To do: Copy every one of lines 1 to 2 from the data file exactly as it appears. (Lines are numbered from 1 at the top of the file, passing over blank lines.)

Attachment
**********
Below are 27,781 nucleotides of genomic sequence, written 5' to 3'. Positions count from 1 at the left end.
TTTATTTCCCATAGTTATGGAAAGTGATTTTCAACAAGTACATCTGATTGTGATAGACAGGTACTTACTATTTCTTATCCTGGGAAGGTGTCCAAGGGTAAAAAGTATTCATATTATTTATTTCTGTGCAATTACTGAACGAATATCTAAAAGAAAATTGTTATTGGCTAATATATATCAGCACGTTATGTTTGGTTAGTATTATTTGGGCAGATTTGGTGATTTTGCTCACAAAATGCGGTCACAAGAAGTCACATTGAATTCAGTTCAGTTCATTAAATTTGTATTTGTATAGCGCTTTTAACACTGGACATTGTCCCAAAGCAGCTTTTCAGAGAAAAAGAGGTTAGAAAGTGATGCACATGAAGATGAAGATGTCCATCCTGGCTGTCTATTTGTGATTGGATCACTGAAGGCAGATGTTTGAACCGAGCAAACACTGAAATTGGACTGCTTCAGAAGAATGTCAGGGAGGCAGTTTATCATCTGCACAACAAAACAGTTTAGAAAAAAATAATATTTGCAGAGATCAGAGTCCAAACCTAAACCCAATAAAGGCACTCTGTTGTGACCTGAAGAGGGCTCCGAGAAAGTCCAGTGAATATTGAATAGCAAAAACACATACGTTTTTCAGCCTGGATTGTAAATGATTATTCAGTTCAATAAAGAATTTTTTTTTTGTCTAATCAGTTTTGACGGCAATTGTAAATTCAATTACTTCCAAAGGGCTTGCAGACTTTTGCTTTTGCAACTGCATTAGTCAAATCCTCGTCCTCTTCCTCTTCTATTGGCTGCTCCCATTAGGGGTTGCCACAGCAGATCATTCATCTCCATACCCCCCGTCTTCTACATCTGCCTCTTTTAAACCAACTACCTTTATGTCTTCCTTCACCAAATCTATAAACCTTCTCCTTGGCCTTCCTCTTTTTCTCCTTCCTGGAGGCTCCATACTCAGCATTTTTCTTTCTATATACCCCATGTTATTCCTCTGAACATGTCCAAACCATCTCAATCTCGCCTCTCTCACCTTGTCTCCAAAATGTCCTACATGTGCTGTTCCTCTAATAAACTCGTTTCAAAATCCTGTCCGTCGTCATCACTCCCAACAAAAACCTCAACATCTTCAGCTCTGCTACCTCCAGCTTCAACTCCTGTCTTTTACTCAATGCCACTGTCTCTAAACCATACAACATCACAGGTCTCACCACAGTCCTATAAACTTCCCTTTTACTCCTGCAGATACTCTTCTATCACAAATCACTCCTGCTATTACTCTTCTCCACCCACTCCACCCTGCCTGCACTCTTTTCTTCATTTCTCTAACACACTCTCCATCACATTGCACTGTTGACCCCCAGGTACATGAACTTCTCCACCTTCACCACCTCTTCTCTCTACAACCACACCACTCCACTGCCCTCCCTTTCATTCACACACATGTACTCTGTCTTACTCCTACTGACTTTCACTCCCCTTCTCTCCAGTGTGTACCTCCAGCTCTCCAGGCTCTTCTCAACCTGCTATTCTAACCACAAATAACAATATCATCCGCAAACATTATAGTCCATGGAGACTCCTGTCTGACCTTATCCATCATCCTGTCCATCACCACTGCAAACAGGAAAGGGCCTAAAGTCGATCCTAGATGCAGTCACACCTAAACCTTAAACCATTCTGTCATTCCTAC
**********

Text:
Below are 27,781 nucleotides of genomic sequence, written 5' to 3'. Positions count from 1 at the left end.
TTTATTTCCCATAGTTATGGAAAGTGATTTTCAACAAGTACATCTGATTGTGATAGACAGGTACTTACTATTTCTTATCCTGGGAAGGTGTCCAAGGGTAAAAAGTATTCATATTATTTATTTCTGTGCAATTACTGAACGAATATCTAAAAGAAAATTGTTATTGGCTAATATATATCAGCACGTTATGTTTGGTTAGTATTATTTGGGCAGATTTGGTGATTTTGCTCACAAAATGCGGTCACAAGAAGTCACATTGAATTCAGTTCAGTTCATTAAATTTGTATTTGTATAGCGCTTTTAACACTGGACATTGTCCCAAAGCAGCTTTTCAGAGAAAAAGAGGTTAGAAAGTGATGCACATGAAGATGAAGATGTCCATCCTGGCTGTCTATTTGTGATTGGATCACTGAAGGCAGATGTTTGAACCGAGCAAACACTGAAATTGGACTGCTTCAGAAGAATGTCAGGGAGGCAGTTTATCATCTGCACAACAAAACAGTTTAGAAAAAAATAATATTTGCAGAGATCAGAGTCCAAACCTAAACCCAATAAAGGCACTCTGTTGTGACCTGAAGAGGGCTCCGAGAAAGTCCAGTGAATATTGAATAGCAAAAACACATACGTTTTTCAGCCTGGATTGTAAATGATTATTCAGTTCAATAAAGAATTTTTTTTTTGTCTAATCAGTTTTGACGGCAATTGTAAATTCAATTACTTCCAAAGGGCTTGCAGACTTTTGCTTTTGCAACTGCATTAGTCAAATCCTCGTCCTCTTCCTCTTCTATTGGCTGCTCCCATTAGGGGTTGCCACAGCAGATCATTCATCTCCATACCCCCCGTCTTCTACATCTGCCTCTTTTAAACCAACTACCTTTATGTCTTCCTTCACCAAATCTATAAACCTTCTCCTTGGCCTTCCTCTTTTTCTCCTTCCTGGAGGCTCCATACTCAGCATTTTTCTTTCTATATACCCCATGTTATTCCTCTGAACATGTCCAAACCATCTCAATCTCGCCTCTCTCACCTTGTCTCCAAAATGTCCTACATGTGCTGTTCCTCTAATAAACTCGTTTCAAAATCCTGTCCGTCGTCATCACTCCCAACAAAAACCTCAACATCTTCAGCTCTGCTACCTCCAGCTTCAACTCCTGTCTTTTACTCAATGCCACTGTCTCTAAACCATACAACATCACAGGTCTCACCACAGTCCTATAAACTTCCCTTTTACTCCTGCAGATACTCTTCTATCACAAATCACTCCTGCTATTACTCTTCTCCACCCACTCCACCCTGCCTGCACTCTTTTCTTCATTTCTCTAACACACTCTCCATCACATTGCACTGTTGACCCCCAGGTACATGAACTTCTCCACCTTCACCACCTCTTCTCTCTACAACCACACCACTCCACTGCCCTCCCTTTCATTCACACACATGTACTCTGTCTTACTCCTACTGACTTTCACTCCCCTTCTCTCCAGTGTGTACCTCCAGCTCTCCAGGCTCTTCTCAACCTGCTATTCTAACCACAAATAACAATATCATCCGCAAACATTATAGTCCATGGAGACTCCTGTCTGACCTTATCCATCATCCTGTCCATCACCACTGCAAACAGGAAAGGGCCTAAAGTCGATCCTAGATGCAGTCACACCTAAACCTTAAACCATTCTGTCATTCCTAC